Annotated Press Release: CAGW: Moon, Mars Missions Not a Priority for Taxpayers

By Keith Cowing
June 16, 2005
Filed under


Editor’s note: This press release by CAGW is a classic example of grabbing numbers out of thin air – selectively – and then weaving them together to tell a story – one that is based on a particular point of view. Indeed, if you present enough numbers, and assert that they are true, some people will actually fall for the basic premise you present without questioning the veracity of your data. What really annoys me is groups like this who profess to be looking out for the taxpayer when in fact they are often advancing their own personal political agendas. Moreover, they do so with selective citation of facts.

In the case of the CAGW estimate for a mission to Mars, they simply cite a number ($1 Trillion) but do not explain where they got that number. I guess they don’t cite a reference – because they can’t – no study has ever been done which shows that any misison(s) to Mars – either prosped by President Bush, his father, or any other President, would ever come remotely close to such an estimate.

How is such unsubstantiated bogus cost data helping anyone?

Also, CAGW is annoyed that NASA “currently lacks the ability to launch a shuttle beyond low-earth orbit.” I certainly share Mr. Schatz’s apparent disappointment that the U.S. does not yet have the ability to send astronauts on interplanetary expeditions. But it appears he may not be aware that the space shuttle wasn’t designed to fly beyond low Earth orbit. Ignorance of such a basic fact certainly calls into question his credibility about more complex matters.

Oh yes, this organization is so incapable of getting even basic facts straight that they listed their website in their press release as being www.cagw.gov when in reality it is www.cagw.org ! See this link and this link for the original release.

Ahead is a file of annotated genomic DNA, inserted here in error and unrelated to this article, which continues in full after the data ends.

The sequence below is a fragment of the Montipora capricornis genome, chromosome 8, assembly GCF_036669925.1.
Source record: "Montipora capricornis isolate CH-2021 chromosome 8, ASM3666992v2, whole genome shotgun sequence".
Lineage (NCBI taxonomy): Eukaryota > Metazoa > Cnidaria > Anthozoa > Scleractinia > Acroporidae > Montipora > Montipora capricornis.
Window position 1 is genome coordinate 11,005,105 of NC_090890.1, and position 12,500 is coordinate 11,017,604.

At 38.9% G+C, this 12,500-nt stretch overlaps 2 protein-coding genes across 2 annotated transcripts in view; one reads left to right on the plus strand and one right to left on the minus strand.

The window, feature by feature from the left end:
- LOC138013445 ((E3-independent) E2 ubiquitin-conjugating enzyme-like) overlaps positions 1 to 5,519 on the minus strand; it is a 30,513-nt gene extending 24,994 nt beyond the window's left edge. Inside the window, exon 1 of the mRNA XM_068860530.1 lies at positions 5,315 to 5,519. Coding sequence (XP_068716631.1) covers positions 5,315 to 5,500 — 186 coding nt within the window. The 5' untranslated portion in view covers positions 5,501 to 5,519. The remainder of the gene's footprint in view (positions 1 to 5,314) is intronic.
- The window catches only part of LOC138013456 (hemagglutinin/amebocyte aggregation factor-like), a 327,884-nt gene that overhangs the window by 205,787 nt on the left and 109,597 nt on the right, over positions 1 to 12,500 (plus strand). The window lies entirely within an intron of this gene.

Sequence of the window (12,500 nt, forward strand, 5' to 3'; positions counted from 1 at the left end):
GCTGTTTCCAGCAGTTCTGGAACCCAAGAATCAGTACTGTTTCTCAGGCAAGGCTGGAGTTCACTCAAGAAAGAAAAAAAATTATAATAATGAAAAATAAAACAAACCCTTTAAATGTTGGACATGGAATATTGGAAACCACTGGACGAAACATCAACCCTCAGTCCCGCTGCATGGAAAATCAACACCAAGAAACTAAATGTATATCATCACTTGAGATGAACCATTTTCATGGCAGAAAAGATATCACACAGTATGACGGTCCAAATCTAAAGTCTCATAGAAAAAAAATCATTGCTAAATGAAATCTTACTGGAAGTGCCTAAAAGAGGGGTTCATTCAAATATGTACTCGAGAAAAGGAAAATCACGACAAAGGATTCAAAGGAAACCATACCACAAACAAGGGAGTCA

The following excerpt explains where this $1 Trillion figure came from – and why it is simply an urban myth.

Excerpt from “New Moon Rising

A trillion here, a trillion there …

However, with regard to the Bush space policy, it would seem that the Kerry campaign was a little too eager to try and cast doubt on budget numbers used by the Bush Administration—and thus undermine the credibility of whatever Bush proposed to do in space.

In a 5 April 2004 official press release titled ‘New Report Reveals $6 Trillion in Hidden Spending in Bush Budget’, the Kerry campaign says, “The True Cost of the Mars Mission ($160 billion to $1 trillion): President Bush has only included $1 billion in increased NASA funding to fulfill his ambitious plan to establish a lunar base and land people on Mars. Independent estimates of the cost of the Mars mission range from $160 billion to $1 trillion.[3]”The $1 trillion reference is listed as “[3] The $160 billion estimate is from Congressional Testimony by Michael Griffin, former Chief Engineer of NASA on 3/10/04. The $1 trillion estimate is from Gregg Easterbrook, ‘Red Scare,’ The New Republic, 2/2/04.”

In Gregg Easterbrook’s 2 February 2004 article ‘Red Scare,’ cited as a source for a mission cost estimate by the Kerry campaign, you can see that Easterbrook uses only conjectural semantics—and not any actual costs, specific designs, or mission architectures, to imagine that the cost of a single mission to Mars would be $1 trillion. How Easterbrook arrived at the number is simply not revealed. By the tone of Easterbrook’s article, it is clear that he does not like the Bush space policy. As such, he made up some sticker-shock to help him make his case. The interesting thing about this $1 trillion figure is that you can never trace it to a factual cost analysis. Instead it is a large round number that is used to scare people— or when reporters haven’t done their homework. It goes around like a virus too. In January 2004, former Associated Press reporter Paul Recer included it in an article he wrote, but could never identify its source.

Former Columbia Accident Investigation Board panel member Douglas Osheroff made a similar unsubstantiated comment in another Associated Press article by reporter Ted Bridis on 14 June 2004 where he is quoted saying, “Never let it be said that NASA tends to overestimate the cost of its missions,”said Douglas Osheroff, a widely renowned physicist who investigated the Columbia accident. “The cost in present-day dollars …I think it’s going to be one trillion.”Osheroff ‘thinks’it will cost a trillion dollars. Bridis also makes reference to the $1 trillion figure—but never apparently sought to confirm it for himself or ask Osheroff what his source was. A few days after this article appeared Osheroff was one of 48 Nobel laureates who formally endorsed John Kerry.